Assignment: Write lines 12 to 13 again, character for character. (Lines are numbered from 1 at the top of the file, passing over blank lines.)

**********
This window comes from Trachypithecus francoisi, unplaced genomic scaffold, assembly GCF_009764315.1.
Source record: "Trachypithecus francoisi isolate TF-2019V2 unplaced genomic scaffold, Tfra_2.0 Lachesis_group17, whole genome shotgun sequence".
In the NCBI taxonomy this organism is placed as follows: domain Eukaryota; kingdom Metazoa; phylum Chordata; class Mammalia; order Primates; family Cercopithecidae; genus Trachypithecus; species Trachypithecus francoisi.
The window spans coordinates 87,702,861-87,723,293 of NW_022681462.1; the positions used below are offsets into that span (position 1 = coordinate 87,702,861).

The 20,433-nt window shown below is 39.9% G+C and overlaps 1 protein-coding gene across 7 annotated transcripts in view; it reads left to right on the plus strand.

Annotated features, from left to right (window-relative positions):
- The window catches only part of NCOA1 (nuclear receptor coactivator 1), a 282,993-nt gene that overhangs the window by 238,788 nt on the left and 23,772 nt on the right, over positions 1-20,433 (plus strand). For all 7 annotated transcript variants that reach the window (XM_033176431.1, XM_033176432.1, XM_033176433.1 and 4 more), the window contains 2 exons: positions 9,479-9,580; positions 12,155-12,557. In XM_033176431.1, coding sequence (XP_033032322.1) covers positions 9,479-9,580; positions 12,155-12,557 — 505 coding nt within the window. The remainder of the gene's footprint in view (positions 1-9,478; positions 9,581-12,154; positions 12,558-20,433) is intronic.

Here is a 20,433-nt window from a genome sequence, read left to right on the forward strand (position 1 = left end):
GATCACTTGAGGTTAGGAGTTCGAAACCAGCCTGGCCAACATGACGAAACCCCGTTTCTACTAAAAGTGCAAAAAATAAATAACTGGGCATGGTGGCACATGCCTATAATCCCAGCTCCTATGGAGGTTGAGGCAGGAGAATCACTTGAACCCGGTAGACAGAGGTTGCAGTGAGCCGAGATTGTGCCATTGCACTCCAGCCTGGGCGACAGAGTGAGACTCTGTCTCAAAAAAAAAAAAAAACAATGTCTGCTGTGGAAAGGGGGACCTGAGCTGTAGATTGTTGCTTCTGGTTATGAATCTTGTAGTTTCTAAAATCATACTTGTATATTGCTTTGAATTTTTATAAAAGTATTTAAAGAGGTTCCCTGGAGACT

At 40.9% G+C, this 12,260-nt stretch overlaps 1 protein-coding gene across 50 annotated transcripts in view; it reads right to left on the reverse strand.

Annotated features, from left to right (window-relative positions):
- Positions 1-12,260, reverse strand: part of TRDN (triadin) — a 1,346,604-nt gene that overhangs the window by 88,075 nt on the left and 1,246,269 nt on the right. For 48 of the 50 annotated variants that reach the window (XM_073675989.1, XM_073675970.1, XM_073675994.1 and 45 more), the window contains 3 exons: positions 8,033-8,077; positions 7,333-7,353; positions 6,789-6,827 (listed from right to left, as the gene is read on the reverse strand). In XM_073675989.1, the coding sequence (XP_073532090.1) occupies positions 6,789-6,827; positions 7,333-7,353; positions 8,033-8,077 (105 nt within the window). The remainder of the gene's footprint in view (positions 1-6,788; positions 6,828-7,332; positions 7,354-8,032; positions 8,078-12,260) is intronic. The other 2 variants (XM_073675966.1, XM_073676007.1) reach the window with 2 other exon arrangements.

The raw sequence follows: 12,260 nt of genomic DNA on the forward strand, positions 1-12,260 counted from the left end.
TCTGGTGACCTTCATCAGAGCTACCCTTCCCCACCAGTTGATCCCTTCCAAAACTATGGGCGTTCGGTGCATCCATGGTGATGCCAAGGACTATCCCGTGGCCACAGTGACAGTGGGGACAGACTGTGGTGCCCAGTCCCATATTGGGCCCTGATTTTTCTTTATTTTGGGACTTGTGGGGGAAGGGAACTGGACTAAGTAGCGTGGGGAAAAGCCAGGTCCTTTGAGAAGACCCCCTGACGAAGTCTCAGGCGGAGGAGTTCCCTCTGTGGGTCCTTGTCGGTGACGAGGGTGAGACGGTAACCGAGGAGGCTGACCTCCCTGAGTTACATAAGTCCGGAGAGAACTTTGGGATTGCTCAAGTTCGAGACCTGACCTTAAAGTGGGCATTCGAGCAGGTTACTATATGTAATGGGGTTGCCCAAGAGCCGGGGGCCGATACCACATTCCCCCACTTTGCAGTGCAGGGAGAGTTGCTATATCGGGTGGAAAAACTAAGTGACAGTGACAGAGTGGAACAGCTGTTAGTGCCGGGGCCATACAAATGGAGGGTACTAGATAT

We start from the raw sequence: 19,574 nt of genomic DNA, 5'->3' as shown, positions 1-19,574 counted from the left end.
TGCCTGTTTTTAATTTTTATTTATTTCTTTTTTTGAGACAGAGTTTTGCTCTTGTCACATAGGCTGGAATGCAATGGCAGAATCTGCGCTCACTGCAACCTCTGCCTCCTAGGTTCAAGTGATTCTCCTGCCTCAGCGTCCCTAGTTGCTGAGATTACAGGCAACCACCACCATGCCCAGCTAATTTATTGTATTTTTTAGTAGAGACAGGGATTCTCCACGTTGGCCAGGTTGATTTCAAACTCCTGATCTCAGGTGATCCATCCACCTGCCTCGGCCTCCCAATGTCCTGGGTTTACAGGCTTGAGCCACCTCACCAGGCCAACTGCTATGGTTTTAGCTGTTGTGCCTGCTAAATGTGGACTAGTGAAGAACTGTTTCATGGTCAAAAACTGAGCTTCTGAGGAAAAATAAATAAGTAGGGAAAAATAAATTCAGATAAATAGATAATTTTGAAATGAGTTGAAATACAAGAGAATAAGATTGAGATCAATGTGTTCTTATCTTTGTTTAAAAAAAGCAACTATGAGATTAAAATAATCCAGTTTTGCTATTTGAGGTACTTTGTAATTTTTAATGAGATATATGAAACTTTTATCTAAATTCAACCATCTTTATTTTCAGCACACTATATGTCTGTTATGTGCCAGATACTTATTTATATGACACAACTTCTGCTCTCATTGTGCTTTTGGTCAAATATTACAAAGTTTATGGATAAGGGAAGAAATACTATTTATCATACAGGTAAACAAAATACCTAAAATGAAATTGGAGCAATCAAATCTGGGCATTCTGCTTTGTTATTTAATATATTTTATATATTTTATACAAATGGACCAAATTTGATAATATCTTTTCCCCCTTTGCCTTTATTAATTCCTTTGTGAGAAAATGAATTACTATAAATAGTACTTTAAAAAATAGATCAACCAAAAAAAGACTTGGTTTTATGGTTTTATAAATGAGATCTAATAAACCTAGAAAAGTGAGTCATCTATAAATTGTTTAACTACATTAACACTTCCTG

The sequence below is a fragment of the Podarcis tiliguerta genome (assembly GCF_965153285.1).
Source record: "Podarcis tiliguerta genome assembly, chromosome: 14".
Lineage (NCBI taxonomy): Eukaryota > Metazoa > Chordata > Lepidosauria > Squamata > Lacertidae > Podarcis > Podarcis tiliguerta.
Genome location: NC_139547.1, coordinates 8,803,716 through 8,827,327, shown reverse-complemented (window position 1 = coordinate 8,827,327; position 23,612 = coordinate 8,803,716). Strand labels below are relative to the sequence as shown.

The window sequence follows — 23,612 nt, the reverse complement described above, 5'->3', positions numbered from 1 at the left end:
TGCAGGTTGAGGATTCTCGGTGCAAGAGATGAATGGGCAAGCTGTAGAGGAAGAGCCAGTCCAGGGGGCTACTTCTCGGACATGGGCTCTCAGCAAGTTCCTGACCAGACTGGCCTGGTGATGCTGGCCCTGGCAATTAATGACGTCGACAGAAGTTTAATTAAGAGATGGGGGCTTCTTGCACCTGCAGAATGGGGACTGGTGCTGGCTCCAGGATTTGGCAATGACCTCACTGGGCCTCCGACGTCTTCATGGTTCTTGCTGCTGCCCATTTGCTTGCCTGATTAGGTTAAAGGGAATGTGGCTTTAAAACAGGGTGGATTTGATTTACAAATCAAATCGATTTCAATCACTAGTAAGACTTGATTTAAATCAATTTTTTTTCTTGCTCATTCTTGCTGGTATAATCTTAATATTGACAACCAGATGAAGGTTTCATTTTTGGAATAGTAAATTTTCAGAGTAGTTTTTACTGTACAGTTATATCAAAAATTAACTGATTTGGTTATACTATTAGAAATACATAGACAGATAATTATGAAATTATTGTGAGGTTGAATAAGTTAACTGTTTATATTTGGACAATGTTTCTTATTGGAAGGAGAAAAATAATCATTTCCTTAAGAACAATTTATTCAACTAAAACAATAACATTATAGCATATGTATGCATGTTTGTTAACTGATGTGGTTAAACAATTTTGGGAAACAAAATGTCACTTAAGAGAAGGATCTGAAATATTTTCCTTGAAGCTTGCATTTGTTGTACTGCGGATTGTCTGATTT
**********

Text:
- Positions 1-12,260, reverse strand: part of TRDN (triadin) — a 1,346,604-nt gene that overhangs the window by 88,075 nt on the left and 1,246,269 nt on the right. For 48 of the 50 annotated variants that reach the window (XM_073675989.1, XM_073675970.1, XM_073675994.1 and 45 more), the window contains 3 exons: positions 8,033-8,077; positions 7,333-7,353; positions 6,789-6,827 (listed from right to left, as the gene is read on the reverse strand). In XM_073675989.1, the coding sequence (XP_073532090.1) occupies positions 6,789-6,827; positions 7,333-7,353; positions 8,033-8,077 (105 nt within the window). The remainder of the gene's footprint in view (positions 1-6,788; positions 6,828-7,332; positions 7,354-8,032; positions 8,078-12,260) is intronic. The other 2 variants (XM_073675966.1, XM_073676007.1) reach the window with 2 other exon arrangements.

The raw sequence follows: 12,260 nt of genomic DNA on the forward strand, positions 1-12,260 counted from the left end.